10 Lessons from 10 Years of Writing

Or “The Lessons Learned Along the Way” if you’re not into that whole clickbait thing.

I think it’s safe to say that I’ve been writing stuff, first as a hobby and later for a living for around 10 years now. I’m sure this is the point at which my mom calls me tomorrow to tell me all about that short story I wrote about my toy bear when I was five. Keeping that in mind, I have to admit, 5-year-old me didn’t want to be a writer. 5-year-old me wanted to be a palaeontologist. Or an astronaut. Or an astropalaeontologist. Now, with my continuing mission, to boldly write one random piece every month, I was kind of stuck in terms of the topic I should choose. Sure, I could write about Umbrella Academy. That would be taking the easy way out. Not today.

I’ve rarely strayed from a basic review/essay formula when it comes to my writing for the blog. It’s a space I feel comfortable in, one I can easily navigate and go on a roll. Since spring has just started, I decided to tackle a different topic, one a bit more introspective, and one, for once, I don't know if I’ll get on a roll with. These lessons should be treated more like anecdotes about what I’ve learned, rather than instructions for you, so please don’t hate me if you know all of this already, or if it’s just plain wrong.

1. Just Write — But Never Force It

At the time I was also slowly transitioning into the English internet. I’ve always felt a bit more natural writing in English, and while my Polish was a bit more polished (pun very much intended). That changed over the next couple of months and eventually, the teacher gave us another free form essay assignment, and me being the ever attention craving idiot I was (okay, still am, as proved by this blog post), I decided to make another fun essay. More wordplay! More absurd imagery!

It was rather bad, and the teacher told me as much. That moment became my first lesson. If I was going to have my own style, it had to be natural. You know how M. Night Shyamalan did two twist endings and then just wasn’t able to stop doing them, because it became “HIS THING”? Your thing can’t be forced, the character of your work has to be natural, because if it isn’t, anyone with half a brain will notice.

2. Perhaps Nobody Will Read Your Stuff. You Shouldn’t Care.

Whatever the case, the value in each piece was completely different. I had to set up a blog for them, teaching me some basic web-related skills that can always come in handy (if this was YouTube, this would be a perfect place to segue into a Squarespace or Skillshare ad), and each piece would be meticulously crafted, re-read, published, edited, published and edited. A process that taught me that not only will you never be able to proofread yourself properly without at least a few days of rest, and that if you’re looking for your writing to be perfect, you’ll never publish it and it’ll end up in your blog platform’s trash bin.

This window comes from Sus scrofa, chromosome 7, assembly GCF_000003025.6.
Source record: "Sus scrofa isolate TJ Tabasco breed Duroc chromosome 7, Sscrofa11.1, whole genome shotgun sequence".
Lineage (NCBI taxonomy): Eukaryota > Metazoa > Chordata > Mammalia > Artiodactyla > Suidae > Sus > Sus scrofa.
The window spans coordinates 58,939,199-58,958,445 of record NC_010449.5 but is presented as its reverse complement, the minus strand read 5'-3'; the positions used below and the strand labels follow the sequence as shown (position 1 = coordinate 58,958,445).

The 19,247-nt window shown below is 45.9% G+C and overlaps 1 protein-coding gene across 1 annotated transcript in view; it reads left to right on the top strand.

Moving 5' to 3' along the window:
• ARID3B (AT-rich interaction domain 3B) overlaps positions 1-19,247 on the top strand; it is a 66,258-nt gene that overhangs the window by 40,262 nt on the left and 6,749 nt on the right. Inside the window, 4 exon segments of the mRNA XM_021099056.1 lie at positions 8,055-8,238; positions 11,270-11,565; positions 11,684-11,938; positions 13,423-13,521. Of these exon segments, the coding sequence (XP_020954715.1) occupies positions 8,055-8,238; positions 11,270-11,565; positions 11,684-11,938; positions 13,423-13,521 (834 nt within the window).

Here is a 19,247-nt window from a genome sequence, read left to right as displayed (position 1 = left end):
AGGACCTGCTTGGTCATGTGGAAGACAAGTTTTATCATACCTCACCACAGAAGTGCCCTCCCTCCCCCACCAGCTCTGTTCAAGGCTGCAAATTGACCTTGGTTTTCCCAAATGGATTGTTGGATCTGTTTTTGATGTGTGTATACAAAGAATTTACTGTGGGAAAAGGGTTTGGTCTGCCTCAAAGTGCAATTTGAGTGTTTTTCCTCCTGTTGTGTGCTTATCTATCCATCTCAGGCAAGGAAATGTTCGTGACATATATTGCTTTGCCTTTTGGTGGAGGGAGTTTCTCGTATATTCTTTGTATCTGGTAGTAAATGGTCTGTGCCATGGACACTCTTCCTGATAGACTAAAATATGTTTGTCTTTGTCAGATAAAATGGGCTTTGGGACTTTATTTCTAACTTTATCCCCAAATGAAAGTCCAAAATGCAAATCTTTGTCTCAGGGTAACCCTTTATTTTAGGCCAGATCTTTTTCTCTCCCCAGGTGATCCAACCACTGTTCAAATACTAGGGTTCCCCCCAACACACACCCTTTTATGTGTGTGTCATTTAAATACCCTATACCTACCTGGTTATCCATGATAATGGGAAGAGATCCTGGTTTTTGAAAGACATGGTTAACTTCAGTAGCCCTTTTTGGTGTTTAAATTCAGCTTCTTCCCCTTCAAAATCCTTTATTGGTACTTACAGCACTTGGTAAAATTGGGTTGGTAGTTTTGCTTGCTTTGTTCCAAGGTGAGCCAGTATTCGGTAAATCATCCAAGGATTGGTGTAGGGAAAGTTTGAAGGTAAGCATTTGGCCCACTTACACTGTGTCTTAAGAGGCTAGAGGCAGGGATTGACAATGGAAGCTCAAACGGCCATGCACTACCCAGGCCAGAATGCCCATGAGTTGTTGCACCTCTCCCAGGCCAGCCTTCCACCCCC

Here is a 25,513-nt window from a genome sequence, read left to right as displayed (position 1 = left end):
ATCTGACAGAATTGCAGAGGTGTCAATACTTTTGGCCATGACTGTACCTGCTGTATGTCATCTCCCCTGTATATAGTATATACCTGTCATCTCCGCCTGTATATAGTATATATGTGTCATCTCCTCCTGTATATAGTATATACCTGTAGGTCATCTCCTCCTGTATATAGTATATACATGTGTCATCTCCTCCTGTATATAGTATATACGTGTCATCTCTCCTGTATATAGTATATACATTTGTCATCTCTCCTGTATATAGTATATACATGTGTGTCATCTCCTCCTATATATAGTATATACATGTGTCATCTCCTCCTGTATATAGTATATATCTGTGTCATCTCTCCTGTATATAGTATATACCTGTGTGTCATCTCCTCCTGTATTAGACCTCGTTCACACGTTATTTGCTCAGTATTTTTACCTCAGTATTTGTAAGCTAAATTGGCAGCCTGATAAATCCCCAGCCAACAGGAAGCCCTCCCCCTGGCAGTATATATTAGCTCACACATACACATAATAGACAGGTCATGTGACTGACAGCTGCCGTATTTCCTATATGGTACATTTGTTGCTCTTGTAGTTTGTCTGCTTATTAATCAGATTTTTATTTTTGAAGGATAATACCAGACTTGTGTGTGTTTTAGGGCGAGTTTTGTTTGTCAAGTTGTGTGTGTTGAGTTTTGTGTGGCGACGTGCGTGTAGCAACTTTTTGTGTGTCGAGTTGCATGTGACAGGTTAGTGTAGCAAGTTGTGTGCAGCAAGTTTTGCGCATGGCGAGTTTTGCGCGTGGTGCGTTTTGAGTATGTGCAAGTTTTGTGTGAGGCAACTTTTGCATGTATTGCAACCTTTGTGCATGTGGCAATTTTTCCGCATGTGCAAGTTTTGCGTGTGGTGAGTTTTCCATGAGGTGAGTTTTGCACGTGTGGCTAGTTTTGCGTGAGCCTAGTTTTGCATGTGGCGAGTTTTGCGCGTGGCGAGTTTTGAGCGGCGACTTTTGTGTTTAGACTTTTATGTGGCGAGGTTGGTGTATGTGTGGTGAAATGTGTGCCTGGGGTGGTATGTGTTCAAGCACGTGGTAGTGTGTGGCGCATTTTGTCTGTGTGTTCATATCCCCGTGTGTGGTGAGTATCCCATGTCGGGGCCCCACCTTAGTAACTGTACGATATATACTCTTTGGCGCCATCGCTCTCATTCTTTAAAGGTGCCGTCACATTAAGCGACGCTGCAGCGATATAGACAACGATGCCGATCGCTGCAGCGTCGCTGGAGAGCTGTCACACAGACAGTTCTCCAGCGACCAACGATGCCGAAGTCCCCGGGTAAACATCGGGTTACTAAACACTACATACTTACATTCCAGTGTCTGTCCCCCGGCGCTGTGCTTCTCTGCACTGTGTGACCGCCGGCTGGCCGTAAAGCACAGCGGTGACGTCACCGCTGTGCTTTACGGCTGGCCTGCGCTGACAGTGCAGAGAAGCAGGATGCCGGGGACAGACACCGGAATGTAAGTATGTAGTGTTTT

Writing for writing’s sake. Posting for posting’s sake. They’re all good. They’ll all help you one day. The stuff I wrote on this blog back when it was self-hosted received maybe a hundred total views, but it still helped me get a job writing. In this day and age, the main goal of writing shouldn’t be to get views, it should be to express yourself, and if even one person enjoys it, you should be damn proud.

3. If You Want to Get Serious, Find a Cornerstone

I’ve written about this before, but the basic gist of it is that once I realized that every single sporting event can be used as a basis for some fun storytelling, I was off to the races. I started with rather bland articles during the 2011 NBA Finals, but these bland articles got me to Featured Columnist status on Bleacher Report before I quickly realized that I’ve just become a part of a digital sweatshop and bounced. I later got a shot at running a Suns fan blog and later joined then ESPN-affiliated GothicGinobili.com (RIP database).

The stuff I’ve written there features some of my favourite writing, and I’ll have to take a look around the Wayback Machine to see what I can salvage. Writing for a “free form” “wacky” sports blog really gave me the chance to play around with that idea of sports a story. Some of them were about basketball in relation to me, some of them were about basketball in relation to popular culture. One of them included Josh Smith influencing the Russian Presidential Elections.

Basketball became my cornerstone because it let me craft a story around everything I saw on the court. Whether it was a simple report or a piece about how one trade will destroy our planet, it was always fun and great for building consistency.

4. If Inspiration Comes, Write It Out

It was 2:30 AM when I stopped writing the first draft of this article, and I’m glad I did. I missed out on inspiration a few times, and I think I let some really cool concepts go by the wayside because of it. If you have the ability to, write as soon as you’ve got an idea. It’ll help.

5. Let Others Read Your Stuff